July 5

Naming The Bones by Louise Welsh (2010 Canongate)

This long-awaited fourth volume by one of the more interesting contemporary writers is yet another deviation from her previous books. It seems everything Welsh sets out to write is a foray into fresh fields, as though each volume completes one journey and paves the way for another. In the current book, Murray Watson, a would-be biographer of a little known Scottish poet named Archie Lunan, tracks his long-dead quarry into the past and makes some startling discoveries. With its emphasis on atmosphere—ruined castles, semi-deserted islands, and even sinkholes—it’s more of a gothic novel crossed with an almost-traditional mystery. Almost, in that a good number of the mysteries are left inconclusive at the book’s end. There’s a bit of fun name-play—Watson, as in the bumbling Dr. Watson, Lunan as in poetic ‘lunacy,’ a mysterious former-mistress named Graves whose secret is literally buried, and even a foe named Baine. Frankly, I would have been tempted to dismiss this book early on if I hadn’t been aware of the incisive intellect behind it. It feels as though someone said to Welsh, “Enough with the brilliance, Louise; how about writing something the rest of us will understand?” I suspect with this book Welsh is heading stolidly toward the mainstream, and no doubt it will take her there, but it may leave fans of her previous volumes bewildered at best and disappointed at worst.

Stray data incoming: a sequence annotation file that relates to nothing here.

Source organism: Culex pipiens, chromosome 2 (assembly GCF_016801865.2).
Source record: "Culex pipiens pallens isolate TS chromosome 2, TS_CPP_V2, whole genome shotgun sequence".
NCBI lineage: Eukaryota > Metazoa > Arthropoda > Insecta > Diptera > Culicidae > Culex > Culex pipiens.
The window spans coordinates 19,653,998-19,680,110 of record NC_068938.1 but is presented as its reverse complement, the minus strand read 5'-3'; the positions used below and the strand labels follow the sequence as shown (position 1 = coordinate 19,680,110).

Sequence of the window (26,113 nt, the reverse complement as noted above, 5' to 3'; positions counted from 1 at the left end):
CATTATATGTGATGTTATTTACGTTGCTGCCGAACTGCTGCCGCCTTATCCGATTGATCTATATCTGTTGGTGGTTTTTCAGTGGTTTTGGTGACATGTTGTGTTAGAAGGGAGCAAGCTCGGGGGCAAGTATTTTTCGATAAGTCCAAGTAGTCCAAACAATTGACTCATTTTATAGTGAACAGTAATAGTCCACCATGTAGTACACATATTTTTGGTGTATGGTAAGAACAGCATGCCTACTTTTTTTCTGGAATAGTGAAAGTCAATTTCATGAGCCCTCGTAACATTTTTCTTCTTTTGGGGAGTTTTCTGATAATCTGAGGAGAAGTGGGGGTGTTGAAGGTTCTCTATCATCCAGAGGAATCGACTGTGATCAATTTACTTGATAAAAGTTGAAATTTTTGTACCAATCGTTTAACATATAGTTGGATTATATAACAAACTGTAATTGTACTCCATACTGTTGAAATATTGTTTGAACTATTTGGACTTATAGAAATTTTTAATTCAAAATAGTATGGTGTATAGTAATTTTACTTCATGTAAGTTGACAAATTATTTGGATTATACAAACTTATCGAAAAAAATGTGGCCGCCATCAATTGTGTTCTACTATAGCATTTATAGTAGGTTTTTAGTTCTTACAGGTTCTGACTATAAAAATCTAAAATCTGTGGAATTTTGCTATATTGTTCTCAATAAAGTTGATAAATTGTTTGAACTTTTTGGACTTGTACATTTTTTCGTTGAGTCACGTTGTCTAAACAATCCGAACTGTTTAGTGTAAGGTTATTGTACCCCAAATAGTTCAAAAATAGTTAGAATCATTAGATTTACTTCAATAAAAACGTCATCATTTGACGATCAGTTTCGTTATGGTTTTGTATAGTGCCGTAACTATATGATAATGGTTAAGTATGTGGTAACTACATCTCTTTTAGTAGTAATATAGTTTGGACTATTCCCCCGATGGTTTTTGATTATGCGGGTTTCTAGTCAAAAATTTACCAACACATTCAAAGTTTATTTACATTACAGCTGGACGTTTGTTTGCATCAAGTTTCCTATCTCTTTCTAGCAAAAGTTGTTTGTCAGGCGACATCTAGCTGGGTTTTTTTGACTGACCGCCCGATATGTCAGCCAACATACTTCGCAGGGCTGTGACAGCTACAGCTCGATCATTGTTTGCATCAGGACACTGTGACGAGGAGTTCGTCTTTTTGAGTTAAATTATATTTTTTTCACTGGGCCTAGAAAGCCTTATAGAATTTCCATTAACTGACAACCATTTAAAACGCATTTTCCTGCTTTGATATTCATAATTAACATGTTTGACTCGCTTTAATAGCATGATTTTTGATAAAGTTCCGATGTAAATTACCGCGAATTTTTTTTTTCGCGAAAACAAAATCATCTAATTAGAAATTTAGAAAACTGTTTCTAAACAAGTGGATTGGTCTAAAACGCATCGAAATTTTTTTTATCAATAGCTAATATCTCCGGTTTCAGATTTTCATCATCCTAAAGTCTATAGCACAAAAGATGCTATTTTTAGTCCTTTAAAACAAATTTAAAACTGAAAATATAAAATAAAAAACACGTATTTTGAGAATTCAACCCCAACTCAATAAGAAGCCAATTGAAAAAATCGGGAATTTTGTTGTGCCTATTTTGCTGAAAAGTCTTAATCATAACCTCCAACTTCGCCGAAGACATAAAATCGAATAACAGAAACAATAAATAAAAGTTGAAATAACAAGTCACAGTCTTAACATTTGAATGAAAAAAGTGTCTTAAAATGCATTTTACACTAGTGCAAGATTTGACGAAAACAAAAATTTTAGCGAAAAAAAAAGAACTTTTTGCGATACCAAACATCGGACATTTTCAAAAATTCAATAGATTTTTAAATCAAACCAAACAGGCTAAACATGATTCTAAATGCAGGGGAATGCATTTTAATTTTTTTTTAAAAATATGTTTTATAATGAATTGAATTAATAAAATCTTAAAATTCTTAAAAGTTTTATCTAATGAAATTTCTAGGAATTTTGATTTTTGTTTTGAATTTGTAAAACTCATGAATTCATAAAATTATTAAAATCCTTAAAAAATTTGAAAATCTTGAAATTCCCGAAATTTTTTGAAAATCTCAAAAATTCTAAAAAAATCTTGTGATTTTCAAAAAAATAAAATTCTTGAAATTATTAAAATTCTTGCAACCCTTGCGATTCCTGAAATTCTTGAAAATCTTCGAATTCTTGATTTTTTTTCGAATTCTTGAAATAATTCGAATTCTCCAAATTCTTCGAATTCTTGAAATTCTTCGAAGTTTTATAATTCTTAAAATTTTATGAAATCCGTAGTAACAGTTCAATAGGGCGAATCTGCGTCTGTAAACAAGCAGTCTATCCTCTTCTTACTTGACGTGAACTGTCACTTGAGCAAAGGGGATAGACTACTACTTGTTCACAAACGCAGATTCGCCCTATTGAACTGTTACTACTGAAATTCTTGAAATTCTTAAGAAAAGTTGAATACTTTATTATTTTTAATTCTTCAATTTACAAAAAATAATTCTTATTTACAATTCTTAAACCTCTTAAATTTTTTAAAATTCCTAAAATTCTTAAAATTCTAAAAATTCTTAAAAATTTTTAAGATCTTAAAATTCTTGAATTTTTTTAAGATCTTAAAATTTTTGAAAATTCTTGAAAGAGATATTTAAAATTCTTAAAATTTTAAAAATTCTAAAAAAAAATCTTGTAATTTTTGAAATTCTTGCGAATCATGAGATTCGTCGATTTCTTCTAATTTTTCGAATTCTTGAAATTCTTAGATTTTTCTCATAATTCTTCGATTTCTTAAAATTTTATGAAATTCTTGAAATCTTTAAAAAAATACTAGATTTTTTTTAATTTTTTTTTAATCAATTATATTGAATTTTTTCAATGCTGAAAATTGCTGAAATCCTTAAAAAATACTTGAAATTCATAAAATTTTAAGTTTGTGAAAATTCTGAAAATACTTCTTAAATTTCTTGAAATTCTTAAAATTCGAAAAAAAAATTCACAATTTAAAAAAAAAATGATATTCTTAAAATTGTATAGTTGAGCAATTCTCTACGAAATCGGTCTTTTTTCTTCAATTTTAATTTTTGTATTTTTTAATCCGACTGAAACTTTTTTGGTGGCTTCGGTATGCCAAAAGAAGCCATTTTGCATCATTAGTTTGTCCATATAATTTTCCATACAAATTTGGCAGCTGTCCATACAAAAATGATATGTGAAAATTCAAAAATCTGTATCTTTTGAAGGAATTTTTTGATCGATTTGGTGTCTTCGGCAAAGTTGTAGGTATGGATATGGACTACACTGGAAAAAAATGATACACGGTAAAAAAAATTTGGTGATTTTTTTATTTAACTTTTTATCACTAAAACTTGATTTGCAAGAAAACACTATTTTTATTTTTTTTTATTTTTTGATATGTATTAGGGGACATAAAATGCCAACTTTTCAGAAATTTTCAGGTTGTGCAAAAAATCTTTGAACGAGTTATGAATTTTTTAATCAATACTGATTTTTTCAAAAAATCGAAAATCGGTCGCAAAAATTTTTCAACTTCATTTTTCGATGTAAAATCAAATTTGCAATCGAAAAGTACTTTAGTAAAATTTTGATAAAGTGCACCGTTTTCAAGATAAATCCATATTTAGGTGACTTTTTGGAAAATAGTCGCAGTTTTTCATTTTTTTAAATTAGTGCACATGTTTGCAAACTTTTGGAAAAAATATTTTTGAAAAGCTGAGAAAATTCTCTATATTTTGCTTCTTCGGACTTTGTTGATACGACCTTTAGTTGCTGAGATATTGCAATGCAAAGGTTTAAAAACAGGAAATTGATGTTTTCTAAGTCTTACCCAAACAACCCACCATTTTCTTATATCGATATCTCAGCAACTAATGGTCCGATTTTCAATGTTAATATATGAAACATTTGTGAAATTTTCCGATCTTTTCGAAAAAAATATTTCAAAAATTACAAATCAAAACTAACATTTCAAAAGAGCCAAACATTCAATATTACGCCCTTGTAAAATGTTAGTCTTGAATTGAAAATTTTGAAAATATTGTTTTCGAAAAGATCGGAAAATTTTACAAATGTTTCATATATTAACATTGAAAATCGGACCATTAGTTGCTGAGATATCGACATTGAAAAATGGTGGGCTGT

No comments:


All materials on this website copyright 2007 Design by Transform Interactive .\\edia